The metamaterial device fashioned by the Duke team doesn't look anything like a lens, though its ability to control the direction of rays passing through it surpasses that of a conventional lens. While traditional lenses are made of clear substances -- like glass or plastic -- with highly polished surfaces, the new device looks more like a miniature set of tan Venetian blinds.

These metamaterials are constructed on thin slabs of the same material used to make computer chips. Metal elements are etched upon these slabs to form a lattice-like pattern. The metal elements can be arranged in limitless ways, depending on the properties desired.

"There is unquestionable potential for far more advanced and functional optical devices if greater control can be obtained over the underlying materials," Larouche said. "The ability to design and fabricate the components of these metamaterial constructs has reached the point where we can now build even more sophisticated designs.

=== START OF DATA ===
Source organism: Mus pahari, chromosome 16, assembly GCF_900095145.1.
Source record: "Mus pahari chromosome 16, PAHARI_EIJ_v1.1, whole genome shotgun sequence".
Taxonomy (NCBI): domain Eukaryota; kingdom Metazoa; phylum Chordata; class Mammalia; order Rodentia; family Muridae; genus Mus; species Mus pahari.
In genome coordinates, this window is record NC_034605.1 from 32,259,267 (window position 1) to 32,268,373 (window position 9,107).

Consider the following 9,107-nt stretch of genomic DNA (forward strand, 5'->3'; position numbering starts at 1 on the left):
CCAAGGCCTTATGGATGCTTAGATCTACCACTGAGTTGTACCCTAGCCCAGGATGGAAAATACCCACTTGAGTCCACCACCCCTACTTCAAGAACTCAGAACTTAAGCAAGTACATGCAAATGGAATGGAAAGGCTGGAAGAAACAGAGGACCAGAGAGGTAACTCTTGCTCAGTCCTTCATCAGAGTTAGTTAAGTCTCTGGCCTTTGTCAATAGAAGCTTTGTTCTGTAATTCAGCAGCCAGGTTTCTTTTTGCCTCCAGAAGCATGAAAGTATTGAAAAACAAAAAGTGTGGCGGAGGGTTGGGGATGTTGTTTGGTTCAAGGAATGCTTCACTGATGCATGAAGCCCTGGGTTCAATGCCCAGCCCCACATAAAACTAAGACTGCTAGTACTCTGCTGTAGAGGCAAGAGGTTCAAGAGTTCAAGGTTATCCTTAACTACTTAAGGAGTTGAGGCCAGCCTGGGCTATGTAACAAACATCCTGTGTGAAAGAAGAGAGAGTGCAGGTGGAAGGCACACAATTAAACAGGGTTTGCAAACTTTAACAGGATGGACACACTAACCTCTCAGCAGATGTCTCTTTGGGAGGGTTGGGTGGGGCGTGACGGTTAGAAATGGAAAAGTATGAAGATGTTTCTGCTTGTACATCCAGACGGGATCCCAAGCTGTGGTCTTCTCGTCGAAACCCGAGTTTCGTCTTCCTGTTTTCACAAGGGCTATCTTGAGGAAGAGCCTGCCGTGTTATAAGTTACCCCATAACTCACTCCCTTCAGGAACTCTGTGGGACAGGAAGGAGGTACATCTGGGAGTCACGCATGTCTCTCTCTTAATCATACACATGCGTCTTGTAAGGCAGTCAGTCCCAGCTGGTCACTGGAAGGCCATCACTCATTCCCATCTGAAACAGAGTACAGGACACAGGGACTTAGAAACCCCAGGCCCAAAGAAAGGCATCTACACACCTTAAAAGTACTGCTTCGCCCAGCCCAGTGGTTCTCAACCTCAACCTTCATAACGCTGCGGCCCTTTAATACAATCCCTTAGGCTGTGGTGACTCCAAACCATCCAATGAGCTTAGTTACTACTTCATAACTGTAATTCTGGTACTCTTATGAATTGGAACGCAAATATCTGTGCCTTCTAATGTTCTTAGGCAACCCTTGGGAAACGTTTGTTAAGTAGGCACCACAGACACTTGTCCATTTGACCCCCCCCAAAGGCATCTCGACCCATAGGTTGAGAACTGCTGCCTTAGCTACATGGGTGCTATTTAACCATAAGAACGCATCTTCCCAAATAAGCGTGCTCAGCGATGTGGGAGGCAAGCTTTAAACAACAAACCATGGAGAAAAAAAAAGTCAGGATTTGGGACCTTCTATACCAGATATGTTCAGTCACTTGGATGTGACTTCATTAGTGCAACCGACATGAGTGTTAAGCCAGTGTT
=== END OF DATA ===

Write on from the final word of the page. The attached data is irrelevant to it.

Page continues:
"We believe that just about any optical device can be made more efficient and effective using these new approaches," he said.

The other members of the team, all from Duke, were Yu-Ju Tsai, Talmage Tyler and Nan M. Jokerst.

Richard Merritt | EurekAlert!
Further information:
http://www.duke.edu

More articles from Materials Sciences:

nachricht Switched-on DNA
20.02.2017 | Arizona State University

nachricht Using a simple, scalable method, a material that can be used as a sensor is developed
15.02.2017 | University of the Basque Country

All articles from Materials Sciences >>>

The most recent press releases about innovation >>>

Die letzten 5 Focus-News des innovations-reports im Überblick:

Im Focus: Breakthrough with a chain of gold atoms

In the field of nanoscience, an international team of physicists with participants from Konstanz has achieved a breakthrough in understanding heat transport

In the field of nanoscience, an international team of physicists with participants from Konstanz has achieved a breakthrough in understanding heat transport

Im Focus: DNA repair: a new letter in the cell alphabet

Results reveal how discoveries may be hidden in scientific “blind spots”

Cells need to repair damaged DNA in our genes to prevent the development of cancer and other diseases. Our cells therefore activate and send “repair-proteins”...

Im Focus: Dresdner scientists print tomorrow’s world